The skinny, sad knight sat on the bench, expounding his view of a long gone chivalrous world to his chubby squire. Meanwhile a snow white stork flew overhead.
I was taken aback by the stork. Being no ornithologist it took me a few moments to realise that it wasn’t just a large seagull. Then I remembered that the town I was in was famous for them.
I was in Alcala de Henares, a town some thirty kilometres east of Madrid. One of the oldest towns in Spain it dates from well before the Roman Conquest and in its heyday was a far larger town than Madrid. Less than a forty five minutes train journey from the capital, Alcalá would not take kindly to being described as a Madrid Suburb, although it falls within the greater Madrid Communidad.
I arrived by train on a hot August morning. Alcalá is served by the Cercanias system of commuter trains that drag weary commuters into Madrid every morning. On leaving the station the visitor is immediately faced by a memorial to those citizens of Alcalá who took the seven o’clock train to Madrid one grey Thursday on the 11th of March 2004.
Just after 7:37 the seven o'clock train from Alcalá and its passengers were ripped by the force of terrorist bomb as it pulled into Atocha station, and by eight o'clock three more trains lay wrecked and stained with the blood of the dead and dying. Among the 182 people who lost their lives that day, many came from Alcalá. They have not been forgotten.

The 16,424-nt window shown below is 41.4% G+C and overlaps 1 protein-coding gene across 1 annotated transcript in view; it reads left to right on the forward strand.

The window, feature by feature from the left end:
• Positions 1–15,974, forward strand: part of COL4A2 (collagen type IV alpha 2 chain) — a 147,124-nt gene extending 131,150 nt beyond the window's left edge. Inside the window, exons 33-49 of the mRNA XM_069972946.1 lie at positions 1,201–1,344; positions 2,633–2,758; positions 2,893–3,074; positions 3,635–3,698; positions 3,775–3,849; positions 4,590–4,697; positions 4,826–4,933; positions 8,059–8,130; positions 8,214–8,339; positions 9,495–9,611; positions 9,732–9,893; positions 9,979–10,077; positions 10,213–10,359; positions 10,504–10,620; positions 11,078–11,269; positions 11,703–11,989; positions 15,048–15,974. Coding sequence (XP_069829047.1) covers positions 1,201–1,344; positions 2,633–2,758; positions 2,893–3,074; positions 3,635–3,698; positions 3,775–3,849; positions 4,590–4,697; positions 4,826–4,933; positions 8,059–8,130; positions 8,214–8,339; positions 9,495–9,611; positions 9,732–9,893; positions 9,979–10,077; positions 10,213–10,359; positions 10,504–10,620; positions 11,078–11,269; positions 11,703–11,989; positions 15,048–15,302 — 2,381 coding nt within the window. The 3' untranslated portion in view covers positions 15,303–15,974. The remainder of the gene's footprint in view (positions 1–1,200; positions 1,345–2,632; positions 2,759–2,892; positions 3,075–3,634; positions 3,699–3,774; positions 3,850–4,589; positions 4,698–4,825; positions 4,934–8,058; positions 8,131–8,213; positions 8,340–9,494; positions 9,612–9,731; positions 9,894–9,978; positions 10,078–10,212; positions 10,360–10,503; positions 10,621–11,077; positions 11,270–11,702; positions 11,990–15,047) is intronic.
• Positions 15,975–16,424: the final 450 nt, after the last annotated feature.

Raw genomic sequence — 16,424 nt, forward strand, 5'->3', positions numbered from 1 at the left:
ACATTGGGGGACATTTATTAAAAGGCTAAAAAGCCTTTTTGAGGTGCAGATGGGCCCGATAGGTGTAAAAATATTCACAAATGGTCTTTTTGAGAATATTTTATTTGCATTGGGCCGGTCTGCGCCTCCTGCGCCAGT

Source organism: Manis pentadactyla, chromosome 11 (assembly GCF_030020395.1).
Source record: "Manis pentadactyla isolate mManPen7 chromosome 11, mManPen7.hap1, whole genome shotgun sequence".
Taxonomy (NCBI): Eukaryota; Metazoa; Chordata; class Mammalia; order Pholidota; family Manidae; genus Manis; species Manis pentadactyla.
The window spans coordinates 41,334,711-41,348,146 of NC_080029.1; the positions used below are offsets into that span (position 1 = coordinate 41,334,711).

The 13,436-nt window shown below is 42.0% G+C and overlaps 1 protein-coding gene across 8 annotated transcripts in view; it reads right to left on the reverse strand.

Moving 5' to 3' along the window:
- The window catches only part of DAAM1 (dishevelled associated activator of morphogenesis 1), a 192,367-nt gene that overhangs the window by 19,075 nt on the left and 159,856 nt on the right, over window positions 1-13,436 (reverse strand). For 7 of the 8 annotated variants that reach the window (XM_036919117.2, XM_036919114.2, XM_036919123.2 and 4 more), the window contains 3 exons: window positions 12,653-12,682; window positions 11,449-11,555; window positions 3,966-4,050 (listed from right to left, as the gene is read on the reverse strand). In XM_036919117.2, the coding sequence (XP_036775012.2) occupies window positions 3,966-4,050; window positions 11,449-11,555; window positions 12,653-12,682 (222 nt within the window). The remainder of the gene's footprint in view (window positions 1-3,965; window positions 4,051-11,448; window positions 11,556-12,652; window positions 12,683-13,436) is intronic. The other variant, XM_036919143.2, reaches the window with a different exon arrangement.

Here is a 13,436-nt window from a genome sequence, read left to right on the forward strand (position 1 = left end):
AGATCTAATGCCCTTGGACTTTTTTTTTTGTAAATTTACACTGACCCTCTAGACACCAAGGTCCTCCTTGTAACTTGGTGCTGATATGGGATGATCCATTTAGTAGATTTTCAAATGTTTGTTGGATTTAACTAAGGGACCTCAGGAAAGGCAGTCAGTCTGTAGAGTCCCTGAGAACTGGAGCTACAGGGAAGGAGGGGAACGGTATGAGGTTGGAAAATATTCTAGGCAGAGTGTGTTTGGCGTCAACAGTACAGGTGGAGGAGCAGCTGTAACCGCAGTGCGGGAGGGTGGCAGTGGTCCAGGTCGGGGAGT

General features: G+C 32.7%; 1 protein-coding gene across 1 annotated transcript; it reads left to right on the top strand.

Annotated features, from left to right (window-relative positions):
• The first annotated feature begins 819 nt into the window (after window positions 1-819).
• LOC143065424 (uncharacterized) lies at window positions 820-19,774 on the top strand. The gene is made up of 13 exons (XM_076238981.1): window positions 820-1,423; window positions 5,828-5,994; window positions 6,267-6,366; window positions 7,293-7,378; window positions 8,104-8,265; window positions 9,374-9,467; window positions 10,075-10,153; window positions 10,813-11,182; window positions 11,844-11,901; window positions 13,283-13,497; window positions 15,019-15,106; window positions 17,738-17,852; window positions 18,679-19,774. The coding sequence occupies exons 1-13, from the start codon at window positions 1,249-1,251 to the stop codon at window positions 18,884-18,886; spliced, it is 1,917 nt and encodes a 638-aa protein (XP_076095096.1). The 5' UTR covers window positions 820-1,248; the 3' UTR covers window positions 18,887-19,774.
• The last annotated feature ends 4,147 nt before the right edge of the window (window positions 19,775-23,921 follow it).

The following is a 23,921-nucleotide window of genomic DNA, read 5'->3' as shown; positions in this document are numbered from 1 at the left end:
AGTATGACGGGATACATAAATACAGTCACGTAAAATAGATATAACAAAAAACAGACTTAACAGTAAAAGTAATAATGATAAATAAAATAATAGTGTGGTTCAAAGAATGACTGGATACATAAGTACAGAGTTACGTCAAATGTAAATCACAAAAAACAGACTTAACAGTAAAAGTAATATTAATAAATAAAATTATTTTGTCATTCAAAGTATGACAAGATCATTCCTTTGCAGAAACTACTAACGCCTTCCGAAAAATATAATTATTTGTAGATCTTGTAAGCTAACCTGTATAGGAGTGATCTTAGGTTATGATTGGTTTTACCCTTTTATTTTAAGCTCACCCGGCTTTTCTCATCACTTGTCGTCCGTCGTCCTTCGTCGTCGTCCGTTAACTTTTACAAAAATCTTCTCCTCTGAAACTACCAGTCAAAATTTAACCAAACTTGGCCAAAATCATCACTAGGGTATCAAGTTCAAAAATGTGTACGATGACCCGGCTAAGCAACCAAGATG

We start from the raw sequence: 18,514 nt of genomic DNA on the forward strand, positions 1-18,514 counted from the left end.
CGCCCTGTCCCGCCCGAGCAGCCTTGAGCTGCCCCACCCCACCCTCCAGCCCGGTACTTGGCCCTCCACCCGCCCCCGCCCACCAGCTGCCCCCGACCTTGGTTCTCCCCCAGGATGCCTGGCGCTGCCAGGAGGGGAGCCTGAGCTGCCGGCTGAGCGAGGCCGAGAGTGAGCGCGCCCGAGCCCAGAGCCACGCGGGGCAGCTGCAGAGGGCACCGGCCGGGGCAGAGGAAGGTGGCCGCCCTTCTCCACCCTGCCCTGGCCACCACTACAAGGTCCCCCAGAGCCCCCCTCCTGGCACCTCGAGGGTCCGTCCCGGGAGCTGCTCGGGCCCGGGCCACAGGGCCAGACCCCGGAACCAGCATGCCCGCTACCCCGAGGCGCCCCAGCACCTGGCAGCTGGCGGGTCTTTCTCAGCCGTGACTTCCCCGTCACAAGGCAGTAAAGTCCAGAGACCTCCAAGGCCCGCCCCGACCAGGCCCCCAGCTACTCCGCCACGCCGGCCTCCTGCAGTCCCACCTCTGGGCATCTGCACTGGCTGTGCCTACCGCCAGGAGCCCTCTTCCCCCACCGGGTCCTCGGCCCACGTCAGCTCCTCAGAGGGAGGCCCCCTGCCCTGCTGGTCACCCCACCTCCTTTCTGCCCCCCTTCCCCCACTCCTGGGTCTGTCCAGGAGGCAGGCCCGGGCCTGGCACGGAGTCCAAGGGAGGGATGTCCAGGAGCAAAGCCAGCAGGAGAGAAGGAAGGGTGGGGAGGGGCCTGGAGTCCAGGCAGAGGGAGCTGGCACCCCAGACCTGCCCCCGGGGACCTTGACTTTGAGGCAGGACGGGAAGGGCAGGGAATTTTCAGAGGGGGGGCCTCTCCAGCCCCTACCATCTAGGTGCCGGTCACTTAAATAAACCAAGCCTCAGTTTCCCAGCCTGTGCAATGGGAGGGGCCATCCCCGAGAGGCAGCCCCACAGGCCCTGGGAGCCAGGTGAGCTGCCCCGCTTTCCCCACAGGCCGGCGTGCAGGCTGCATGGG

The terrorist bombing affected all; Young and Old.
From the station to the historical centre of Alcalá is a short walk and in fifteen minutes I was in the Plaza Miguel Cervantes. I take it you guessed from the description of the sad, mournful, sorrowful, rueful, woeful knight, (depending on which translation you read) or “El Caballero de la Triste Figura”, at the beginning of this piece that I am writing about Don Quixote.
Plaza Miguel Cervantes.
On the 29th of September, 1547, Don Quixote’s creator, Miguel Cervantes, was born here. It has always been one of those spooky coincidences that Spain’s greatest writer, Cervantes, and England’s greatest writer, Shakespeare, were not just contemporaries, but actually died on the same day, the 23rd of April 1616.
Shakespeare’s birthplace, Stratford upon Avon, set in the middle of “Shakespeare Country”, milks the reputation of its favourite son for every tourist penny it can get.
But Alcalá must share Cervantes with other places. Much travelled, he was a soldier, sailor, civil servant and crippled war hero. He was kidnapped, enslaved and ransomed. He had homes in Sevilla, Valladolid and Madrid. He was jailed for his debts and suspected murder and was lucky enough to marry a woman eighteen years his junior. So, he had a full life, which he wrote about in many other works besides Don Quixote.